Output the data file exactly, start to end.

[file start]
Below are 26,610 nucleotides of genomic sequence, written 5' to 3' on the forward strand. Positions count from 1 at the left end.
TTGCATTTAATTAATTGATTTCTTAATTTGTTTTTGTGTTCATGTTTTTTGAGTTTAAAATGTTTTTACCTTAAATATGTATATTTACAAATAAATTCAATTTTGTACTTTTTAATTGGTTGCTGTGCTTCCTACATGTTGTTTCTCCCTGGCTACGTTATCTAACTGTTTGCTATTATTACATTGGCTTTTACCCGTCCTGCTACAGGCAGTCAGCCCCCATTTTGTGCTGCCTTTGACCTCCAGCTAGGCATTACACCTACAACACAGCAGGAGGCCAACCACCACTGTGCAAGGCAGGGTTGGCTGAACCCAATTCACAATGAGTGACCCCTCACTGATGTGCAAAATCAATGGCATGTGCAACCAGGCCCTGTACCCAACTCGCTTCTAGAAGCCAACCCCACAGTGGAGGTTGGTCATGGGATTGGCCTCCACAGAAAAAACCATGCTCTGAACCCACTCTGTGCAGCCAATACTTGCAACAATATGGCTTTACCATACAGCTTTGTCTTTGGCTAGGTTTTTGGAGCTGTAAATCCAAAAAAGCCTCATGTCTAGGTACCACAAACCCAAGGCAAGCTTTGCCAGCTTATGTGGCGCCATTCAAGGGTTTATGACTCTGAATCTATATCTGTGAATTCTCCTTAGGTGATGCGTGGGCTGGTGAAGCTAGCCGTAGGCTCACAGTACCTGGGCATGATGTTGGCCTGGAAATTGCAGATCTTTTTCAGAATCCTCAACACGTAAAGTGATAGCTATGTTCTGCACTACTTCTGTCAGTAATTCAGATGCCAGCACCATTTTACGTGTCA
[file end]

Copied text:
Below are 26,610 nucleotides of genomic sequence, written 5' to 3' on the forward strand. Positions count from 1 at the left end.
TTGCATTTAATTAATTGATTTCTTAATTTGTTTTTGTGTTCATGTTTTTTGAGTTTAAAATGTTTTTACCTTAAATATGTATATTTACAAATAAATTCAATTTTGTACTTTTTAATTGGTTGCTGTGCTTCCTACATGTTGTTTCTCCCTGGCTACGTTATCTAACTGTTTGCTATTATTACATTGGCTTTTACCCGTCCTGCTACAGGCAGTCAGCCCCCATTTTGTGCTGCCTTTGACCTCCAGCTAGGCATTACACCTACAACACAGCAGGAGGCCAACCACCACTGTGCAAGGCAGGGTTGGCTGAACCCAATTCACAATGAGTGACCCCTCACTGATGTGCAAAATCAATGGCATGTGCAACCAGGCCCTGTACCCAACTCGCTTCTAGAAGCCAACCCCACAGTGGAGGTTGGTCATGGGATTGGCCTCCACAGAAAAAACCATGCTCTGAACCCACTCTGTGCAGCCAATACTTGCAACAATATGGCTTTACCATACAGCTTTGTCTTTGGCTAGGTTTTTGGAGCTGTAAATCCAAAAAAGCCTCATGTCTAGGTACCACAAACCCAAGGCAAGCTTTGCCAGCTTATGTGGCGCCATTCAAGGGTTTATGACTCTGAATCTATATCTGTGAATTCTCCTTAGGTGATGCGTGGGCTGGTGAAGCTAGCCGTAGGCTCACAGTACCTGGGCATGATGTTGGCCTGGAAATTGCAGATCTTTTTCAGAATCCTCAACACGTAAAGTGATAGCTATGTTCTGCACTACTTCTGTCAGTAATTCAGATGCCAGCACCATTTTACGTGTCA